Infantry Regiment Nr.45 had originally called Lower Austrian it's home recruiting ground but over time it had been shifted to Styria. Many of the soldiers currently in regiment were native to the city of Graz or it's adjacent administrative districts, although there were still a great many Lower Austrians within the ranks. Before the Second Treaty of Schönbrunn had been settled it had been decided by the Hofkriegsrat to switch the regiment's recruiting ground to one of the Italian speaking provinces of the empire. The regiment had even received two drafts of Italian recruits from the Austrian Adriatic coastal possessions to make up for war casualties. The preliminaries articles of the treaty had put paid to that however and Regiment Nr.45 had been one of several infantry regiments slated to be disbanded for reasons of national economy. Then there had come an unexpected and very much last minute reprieve.

Von Bach ran his eyes over the serried ranks of his regiment again for the hundredth time looking for faults or imperfections. No, the men and women of the regiment had everything in order and had made a commendable effort to make sure not only their equipment and uniforms were smart and presentable but also their own persons. They looked splendid, von Bach thought approvingly. The only thing that put von Bach's and his regimental field officers teeth on edge was their soldiers headgear, or rather it's lack of uniformity. The fusiliers in the Leib-battalion, 1st and 2nd battalion still wore the 1789 pattern crested helmets, while the 3rd and 4th battalions wore the new 1806 pattern double peaked shakos. The reservists and pensioners of the reserve battalions wore the army's small, round fatigue cap with its double rows of piping and a yellow and black cockade on the front, while the regiment's two depot battalions still wore the pre-1798 Casquet! The grenadiers of course wore their tall and impressive bearskin mitre caps with engraved yellow metal front plates and the Jäger and Schützen had equipped themselves at their own expense with the new Korsehut, that had been prescribed to replace the green crested helmet or casquets for most light infantry units. Well, at least their appearance was uniform by companies and battalion, von Bach thought wryly.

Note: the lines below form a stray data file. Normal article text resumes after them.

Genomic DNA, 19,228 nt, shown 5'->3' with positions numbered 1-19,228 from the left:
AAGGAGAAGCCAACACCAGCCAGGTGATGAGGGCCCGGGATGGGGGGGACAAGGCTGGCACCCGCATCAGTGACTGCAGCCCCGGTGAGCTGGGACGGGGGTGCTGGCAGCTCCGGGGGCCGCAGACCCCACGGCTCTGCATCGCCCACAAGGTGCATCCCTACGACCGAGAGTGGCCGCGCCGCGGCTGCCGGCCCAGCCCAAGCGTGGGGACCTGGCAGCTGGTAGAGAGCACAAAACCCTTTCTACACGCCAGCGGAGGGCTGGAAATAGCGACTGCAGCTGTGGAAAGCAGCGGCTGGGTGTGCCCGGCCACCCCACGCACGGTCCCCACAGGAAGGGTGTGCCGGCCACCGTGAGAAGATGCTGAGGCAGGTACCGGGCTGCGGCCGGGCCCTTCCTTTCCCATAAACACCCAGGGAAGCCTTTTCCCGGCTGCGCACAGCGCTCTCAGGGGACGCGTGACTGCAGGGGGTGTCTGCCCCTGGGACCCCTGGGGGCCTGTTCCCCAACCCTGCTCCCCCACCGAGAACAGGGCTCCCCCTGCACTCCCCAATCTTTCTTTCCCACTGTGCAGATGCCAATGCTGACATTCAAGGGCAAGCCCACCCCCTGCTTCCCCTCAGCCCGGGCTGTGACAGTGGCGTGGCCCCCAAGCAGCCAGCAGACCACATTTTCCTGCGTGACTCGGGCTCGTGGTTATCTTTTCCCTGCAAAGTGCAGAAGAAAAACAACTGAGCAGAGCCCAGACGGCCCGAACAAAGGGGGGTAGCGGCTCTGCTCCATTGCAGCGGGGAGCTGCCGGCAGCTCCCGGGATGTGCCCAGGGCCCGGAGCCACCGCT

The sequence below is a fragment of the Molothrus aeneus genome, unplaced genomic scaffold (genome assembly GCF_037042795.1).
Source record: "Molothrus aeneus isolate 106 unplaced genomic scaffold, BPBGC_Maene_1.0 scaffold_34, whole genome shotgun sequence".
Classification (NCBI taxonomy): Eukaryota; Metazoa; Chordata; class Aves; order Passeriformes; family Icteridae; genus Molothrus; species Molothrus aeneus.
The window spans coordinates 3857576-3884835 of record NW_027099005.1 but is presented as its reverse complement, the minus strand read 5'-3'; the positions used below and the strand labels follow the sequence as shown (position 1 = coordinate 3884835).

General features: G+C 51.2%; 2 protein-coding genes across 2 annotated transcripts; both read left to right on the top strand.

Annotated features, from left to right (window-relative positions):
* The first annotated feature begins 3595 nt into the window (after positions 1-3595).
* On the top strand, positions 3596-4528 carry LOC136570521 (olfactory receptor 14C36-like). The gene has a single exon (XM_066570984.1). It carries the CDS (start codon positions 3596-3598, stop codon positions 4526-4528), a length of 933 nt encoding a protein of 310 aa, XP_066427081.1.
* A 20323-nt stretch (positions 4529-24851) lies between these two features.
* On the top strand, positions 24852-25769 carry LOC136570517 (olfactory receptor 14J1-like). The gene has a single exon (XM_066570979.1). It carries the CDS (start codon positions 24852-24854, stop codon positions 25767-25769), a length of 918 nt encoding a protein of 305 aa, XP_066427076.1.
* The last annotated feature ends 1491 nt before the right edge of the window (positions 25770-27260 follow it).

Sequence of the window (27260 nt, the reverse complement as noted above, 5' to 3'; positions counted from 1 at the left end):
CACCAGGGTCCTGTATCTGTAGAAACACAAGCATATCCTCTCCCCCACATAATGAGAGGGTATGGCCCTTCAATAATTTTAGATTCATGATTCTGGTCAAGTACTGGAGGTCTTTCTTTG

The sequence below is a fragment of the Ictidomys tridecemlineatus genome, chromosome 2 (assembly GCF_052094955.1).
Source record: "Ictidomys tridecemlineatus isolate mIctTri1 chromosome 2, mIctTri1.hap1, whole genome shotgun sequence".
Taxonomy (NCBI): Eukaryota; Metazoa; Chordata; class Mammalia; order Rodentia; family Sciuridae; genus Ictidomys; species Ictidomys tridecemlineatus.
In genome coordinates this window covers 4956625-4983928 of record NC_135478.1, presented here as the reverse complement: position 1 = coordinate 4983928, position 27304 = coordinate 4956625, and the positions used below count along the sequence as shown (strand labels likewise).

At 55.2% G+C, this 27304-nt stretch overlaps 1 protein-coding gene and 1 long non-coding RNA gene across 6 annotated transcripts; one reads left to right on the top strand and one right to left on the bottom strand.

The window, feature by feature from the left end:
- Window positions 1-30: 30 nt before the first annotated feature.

At least the other details of their uniforms and kit conformed to army regulations, although as was usual in any army it had taken months and years to catch up to the authorized decrees, regulations and statutes. All buttons and lace was in yellow or gold as rank required, while the new rank stars with six points, set into the front edges of their collars were in white bone, metal or embroidered celluloid again depending on rank. Regiment Nr.45 had originally had poppy red collars and cuffs with yellow buttons when it had been originally formed but gradually Graf Sonder had from 1770 on wards had issued a series of instructions to harmonize the facing colours to conform to specific branch of service colours within the Holy Roman Empire's multitude of military contingents. These made sense from a standing point of ease of unit identification and economy of materials for uniforms. Many units had been stubborn about adopting the decrees and statutes of course, regimental traditions died hard as always. Graf Sonder had won out over the opposition by sheer persistence and pervasiveness, and had cannily allowed the various units within the Reich-Armee to design their own regimental or battalion badges that reflected their traditions and past unit colours or lace patterns and some variation of the collar facings was still allowed as well to reflect this. Like most Austrian infantry regiments, Regiment Nr.45 had adopted green as their base facing colour for their uniforms collars, cuff and piping.

The clatter of a great many iron shod hoofs on the pavement caused Oberst von Bach to swing around to see, the new arrivals. Archduke Karl, came through the parade ground's ornate stone and iron gates, flanked and trailed by his personal staff of generals, aides-de-camp, adjutants-generals and officer orderlies. Two mounted standard bearers rode close behind him, bearing the Archduke's ornate Generalissimus pattern command flag and his Arch ducal pattern House flag.

The new inhaber to be, the Fürstin von Eggenberg rode on a splendid black charger beside Archduke Karl, as they approached the Oberst at a swift canter. She was accompanied by an aide-de-camp, a standard bearer who carried a carefully sheathed unit standard (their new Leibfahne, which would bear the Eggenberg family's full coat-of-arms, he surmised) and an automaton attendent-postilion. She wore the white coat, with the ornate red and gold collar and cuffs of her newly appointed rank of feldzeugmeister, with her tunic decorated with the medals and decorations of past and present conflicts. Both Archduke Karl and the Fürstin wore the relatively plain but smart grey oberrock coats over their white uniforms. Von Bach, brought himself sternly to task, as they slowed to a stop before him and his deputy officer and his regimental adjutant and his senior Moniteur-Bureau officer. All four regimental officers saluted crisply the man who was their military commander-in-chief and the woman, who was very shortly to be come their honorary commander and colonel-proprietor.